Right Time To Raise...er, Call Up Cain

Heavily hyped prospects have come and gone for the Giants over the years. Maybe five years from now, Matt Cain will just be another name alongside Salomon Torres and Kurt Ainsworth. But then again, maybe not. But the highly touted prospect is finally here, and the Giants couldn't have picked a better time to introduce him to the fans.

A lot has been discussed about Matt Cain by San Francisco Giant fans lately. In a season devoid of good news and a plethora of disappointment, “Bring Up The Kids” has been a common cry since as early as May. And though the playoffs somehow have never gotten out of reach for the Giants, even now, some of the most heated debate has been over the Giants’ decision to leave perhaps their most prized prospect in the minors during what many consider a lost year.

Well, the Giants have finally brought up the gem of their system, and many fans are muttering “Not a moment too soon” under their breath. But the truth is that the Giants found the perfect time to introduce him to the big leagues.

Cain has struggled in AAA this season, especially early in the year. As one of the worst hitters’ leagues in all the minors, the Pacific Coast League has taken many a pitching prospect and chewed them up. Cain’s problems were pretty simple. His walk rate spiked, going from a career average of 3.29 walks per 9 innings before 2005 to 4.51 this year, and at times it reached nearly 6. Also, while he didn’t give up many more hits than in the rest of his career (7,29 per 9 IP in 2005 compared to a career average of 7.18), the hits he was giving up were much bigger. Before the callup, Cain had given up 22 home runs, a league high, and a rate of 1.36 per 9 IP, more than double his career average of 0.64.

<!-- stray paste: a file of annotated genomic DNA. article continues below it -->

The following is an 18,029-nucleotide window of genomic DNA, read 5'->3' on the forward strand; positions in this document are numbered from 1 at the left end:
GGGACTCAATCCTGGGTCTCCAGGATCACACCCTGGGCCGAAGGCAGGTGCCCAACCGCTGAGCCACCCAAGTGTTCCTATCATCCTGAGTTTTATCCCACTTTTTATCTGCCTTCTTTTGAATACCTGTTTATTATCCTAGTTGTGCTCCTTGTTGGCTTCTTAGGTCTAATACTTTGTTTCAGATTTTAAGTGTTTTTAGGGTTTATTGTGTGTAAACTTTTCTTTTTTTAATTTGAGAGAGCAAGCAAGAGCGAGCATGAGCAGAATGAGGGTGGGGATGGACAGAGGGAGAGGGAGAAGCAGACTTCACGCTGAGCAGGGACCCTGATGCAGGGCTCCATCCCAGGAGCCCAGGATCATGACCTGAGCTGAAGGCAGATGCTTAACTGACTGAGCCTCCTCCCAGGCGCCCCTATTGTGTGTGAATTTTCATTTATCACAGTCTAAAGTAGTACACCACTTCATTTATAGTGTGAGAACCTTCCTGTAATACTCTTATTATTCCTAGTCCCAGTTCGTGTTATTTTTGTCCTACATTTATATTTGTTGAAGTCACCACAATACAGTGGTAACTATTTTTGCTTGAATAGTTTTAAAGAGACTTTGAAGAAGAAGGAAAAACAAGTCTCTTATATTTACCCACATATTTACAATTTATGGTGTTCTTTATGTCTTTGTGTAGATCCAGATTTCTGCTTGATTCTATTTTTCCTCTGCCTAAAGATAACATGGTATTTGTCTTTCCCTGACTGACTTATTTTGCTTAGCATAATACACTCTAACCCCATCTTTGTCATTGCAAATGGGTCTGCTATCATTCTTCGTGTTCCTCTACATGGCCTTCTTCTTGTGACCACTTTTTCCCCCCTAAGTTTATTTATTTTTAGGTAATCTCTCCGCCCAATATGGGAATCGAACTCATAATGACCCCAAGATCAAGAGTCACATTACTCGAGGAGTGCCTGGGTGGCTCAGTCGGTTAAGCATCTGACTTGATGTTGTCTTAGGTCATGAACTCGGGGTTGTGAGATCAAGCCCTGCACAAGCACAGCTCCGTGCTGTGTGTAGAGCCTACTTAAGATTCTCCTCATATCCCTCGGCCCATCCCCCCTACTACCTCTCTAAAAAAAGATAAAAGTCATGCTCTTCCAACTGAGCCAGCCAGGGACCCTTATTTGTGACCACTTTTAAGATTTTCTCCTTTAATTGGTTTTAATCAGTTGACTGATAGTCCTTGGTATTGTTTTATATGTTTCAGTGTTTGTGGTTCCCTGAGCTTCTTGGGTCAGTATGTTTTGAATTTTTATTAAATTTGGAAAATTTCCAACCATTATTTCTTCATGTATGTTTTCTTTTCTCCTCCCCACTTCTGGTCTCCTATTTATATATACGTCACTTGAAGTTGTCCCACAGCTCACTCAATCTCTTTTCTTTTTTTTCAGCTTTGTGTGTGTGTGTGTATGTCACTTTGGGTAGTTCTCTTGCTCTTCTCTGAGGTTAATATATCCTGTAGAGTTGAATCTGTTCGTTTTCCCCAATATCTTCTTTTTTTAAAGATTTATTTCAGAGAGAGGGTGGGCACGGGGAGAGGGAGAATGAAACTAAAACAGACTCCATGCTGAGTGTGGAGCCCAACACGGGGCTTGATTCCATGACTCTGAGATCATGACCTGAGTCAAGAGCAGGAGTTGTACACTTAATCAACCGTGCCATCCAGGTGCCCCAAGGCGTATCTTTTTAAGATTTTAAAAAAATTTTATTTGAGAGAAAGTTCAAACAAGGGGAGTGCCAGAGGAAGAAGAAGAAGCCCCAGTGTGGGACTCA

These struggles led to a career high 4.39 ERA over the 2005 season, and for the first time bringing up some doubts about his status as a top prospect.

The pitcher he was most often compared to, Seattle’s Felix Hernandez, also had a spike in walks, but seemed untouched by the home run problem, and had carried a 2.25 ERA in the PCL before an early August promotion to the bigs. Hernandez’s success in the majors (a 1.75 ERA through his first 5 starts) put more pressure on the Giants to make a decision about Cain.

The news hadn’t been entirely bad for Cain, however. He still had his prodigious strikeout rate, one of the most relied upon indicators of a pitching prospect. Cain had 176 strikeouts in 145.2 IP, also leading the league and setting a Fresno single season record. The 10.87 K/9IP rate is even higher than his career rate of 9.68.

So why now for Cain? Why not earlier, or why not wait until the rosters expand in less than a week, or the PCL season ends in the first week of September?

Well, as for why not earlier, the decision was mostly a factor of Cain’s struggles. But it also had to do with a little known caveat in the collective bargaining agreement known as the ‘Super 2’ exception. Normally, players are paid the league minimum until they have 3 years or more of major league experience under their belts. From years 3 to 6, they are what is known as ‘arbitration eligible’, where the team still has rights to them, but a player can boost his salary and ask for an arbiter to help determine a fair price for his services. After 6 years, a player becomes a free agent.